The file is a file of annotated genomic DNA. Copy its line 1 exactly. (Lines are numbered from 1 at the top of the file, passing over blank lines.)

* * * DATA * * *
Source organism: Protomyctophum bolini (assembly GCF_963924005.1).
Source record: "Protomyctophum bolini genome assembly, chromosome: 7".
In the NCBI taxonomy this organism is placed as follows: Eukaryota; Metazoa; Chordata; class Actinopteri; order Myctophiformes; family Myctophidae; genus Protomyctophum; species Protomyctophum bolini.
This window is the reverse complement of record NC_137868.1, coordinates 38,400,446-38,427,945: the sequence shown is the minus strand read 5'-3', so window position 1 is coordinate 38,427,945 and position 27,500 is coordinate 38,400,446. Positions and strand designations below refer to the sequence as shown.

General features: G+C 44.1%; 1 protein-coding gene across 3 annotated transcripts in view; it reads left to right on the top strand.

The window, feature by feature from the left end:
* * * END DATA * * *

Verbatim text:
Source organism: Protomyctophum bolini (assembly GCF_963924005.1).